Diestrus begins when the female dog starts refusing males and continues until the end of pregnancy. If you don’t mate your dog, her appearance doesn’t change during diestrus.
Phase 4 – Anestrus
The final phase of the estrous cycle is anestrus. This phase lasts from 100 to 150 days. Your dog’s reproductive system quiets down during this time.
When your Great Pyrenees goes through anestrus, she won’t show any signs of ”heat.” Her external genitalia returns to the normal color and the swelling recedes. The vaginal discharge also stops.
You’ll also notice your dog’s temperament improves, and she won’t be interested in any male dogs. This is the time her reproductive organs rest and stabilize again.
At What Age Will My Great Pyrenees Enter Her Heat Cycle?
Female dogs start their estrous or heat cycles when they start puberty, and they continue throughout life. Having your female spayed ends all estrous cycles.
All dogs enter puberty at various times. Many toy breeds start puberty as early as five months old, while puberty in giant breeds can be as late as 30 months.
Typically, your Great Pyrenees will enter puberty and begin their first heat cycle between eight and nine months old. After that time, most Great Pyrs experience estrous cycles twice per year.
How Long Does a Great Pyrenees’ First Heat Last?
A Great Pyrenees’ first heat lasts between 2 to 21 days. Typically, it lasts from 6 to 10 days. This part of the cycle equates to the estrus stage of the heat cycle. Your Great Pyr is fertile right now, so mating with her could result in a pregnancy.
Note, however, that a female Great Pyrenees can become pregnant if she happens to mate before the estrus period. This is due to the fact that canine spermatozoa are mobile in the female genital tract and may live for up to 11 days.
How Often Do Great Pyrenees Go Into Heat?
Great Pyrenees go into heat twice a year, approximately every 6 months. This is typical of large dog breeds, as smaller dogs may go into heat 3-4 times a year, and the largest breeds only once a year.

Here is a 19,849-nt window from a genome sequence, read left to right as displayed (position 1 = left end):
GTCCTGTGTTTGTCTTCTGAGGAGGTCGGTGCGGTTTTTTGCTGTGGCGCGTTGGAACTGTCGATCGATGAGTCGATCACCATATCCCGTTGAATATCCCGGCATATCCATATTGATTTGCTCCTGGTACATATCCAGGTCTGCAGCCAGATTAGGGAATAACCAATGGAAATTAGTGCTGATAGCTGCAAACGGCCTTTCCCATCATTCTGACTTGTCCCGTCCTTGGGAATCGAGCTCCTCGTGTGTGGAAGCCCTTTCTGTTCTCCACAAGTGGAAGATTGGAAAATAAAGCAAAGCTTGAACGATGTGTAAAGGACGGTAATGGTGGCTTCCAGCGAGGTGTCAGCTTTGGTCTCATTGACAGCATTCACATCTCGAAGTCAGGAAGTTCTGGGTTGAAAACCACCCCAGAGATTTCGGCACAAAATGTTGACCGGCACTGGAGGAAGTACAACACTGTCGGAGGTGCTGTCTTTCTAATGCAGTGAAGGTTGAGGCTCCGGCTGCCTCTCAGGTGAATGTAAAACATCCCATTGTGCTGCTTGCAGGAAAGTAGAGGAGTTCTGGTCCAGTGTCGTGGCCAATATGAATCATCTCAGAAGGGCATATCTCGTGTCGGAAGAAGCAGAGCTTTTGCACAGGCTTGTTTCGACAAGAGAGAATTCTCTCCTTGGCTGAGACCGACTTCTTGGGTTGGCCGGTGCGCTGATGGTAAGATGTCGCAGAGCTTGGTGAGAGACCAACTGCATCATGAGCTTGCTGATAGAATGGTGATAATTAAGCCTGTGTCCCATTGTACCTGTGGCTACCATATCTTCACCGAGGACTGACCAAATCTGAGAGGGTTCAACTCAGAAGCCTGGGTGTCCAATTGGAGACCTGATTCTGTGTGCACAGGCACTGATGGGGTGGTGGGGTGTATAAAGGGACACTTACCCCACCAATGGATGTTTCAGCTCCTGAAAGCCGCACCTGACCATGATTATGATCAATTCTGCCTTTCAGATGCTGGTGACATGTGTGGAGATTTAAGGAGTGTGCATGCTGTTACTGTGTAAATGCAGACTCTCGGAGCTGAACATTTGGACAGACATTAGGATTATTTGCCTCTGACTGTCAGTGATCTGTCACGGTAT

How often your Great Pyrenees goes into heat may vary and is contingent upon the following factors:
- Age – Following the first season, subsequent heat cycles may be irregular but will become more consistent in time. Senior dogs will have fewer heat cycles.
- Pregnancy – Following whelping, the interestrus interval is prolonged.
- Seasons – It is not an impossibility for seasons to affect estrus frequency. This study of large breed dogs found fewer estrus incidences in summer and consequently fewer occurrences of fertility and conception.
Are There Any Conditions That Influence the Great Pyrenees Estrous Cycle?
The following conditions can influence when your dog begins her estrous cycle:
- Health and fitness
All of these conditions can cause problems during the reproductive cycle.
FAQs on Great Pyrenees First Heat and Cycle
What should I do if my Great Pyrenees’ heat cycle doesn’t stop?
Sometimes, the estrus phase continues longer than it should. In some cases, the vaginal bleeding doesn’t stop, and the genitalia remains swollen.
If your dog’s heat cycle continues longer than four weeks, call your veterinarian. A follicular cyst or ovarian tumor can cause persistent estrus. Your vet can conduct hormonal testing and ultrasound imaging to determine the cause.
Your veterinarian might choose to end your dog’s estrus cycle with estrus suppression medication.
Can my dog’s first heat be silent?
Yes, your dog’s first heat cycle can be silent. This happens occasionally. A silent heat cycle happens when your dog experiences estrus with no outward signs.
Most dog owners don’t realize their dog is in heat when this occurs. If your Great Pyrenees hasn’t had her first estrous cycle by the time she’s one year old, she may have had a silent heat.
Also, if you didn’t notice a heat cycle, your female dog might have missed her heat cycle. This is known as a ”skipped heat.” If you think your dog has skipped a heat, contact your veterinarian for any underlying reproductive problems.
How can I help my Great Pyr calm down during her heat cycle?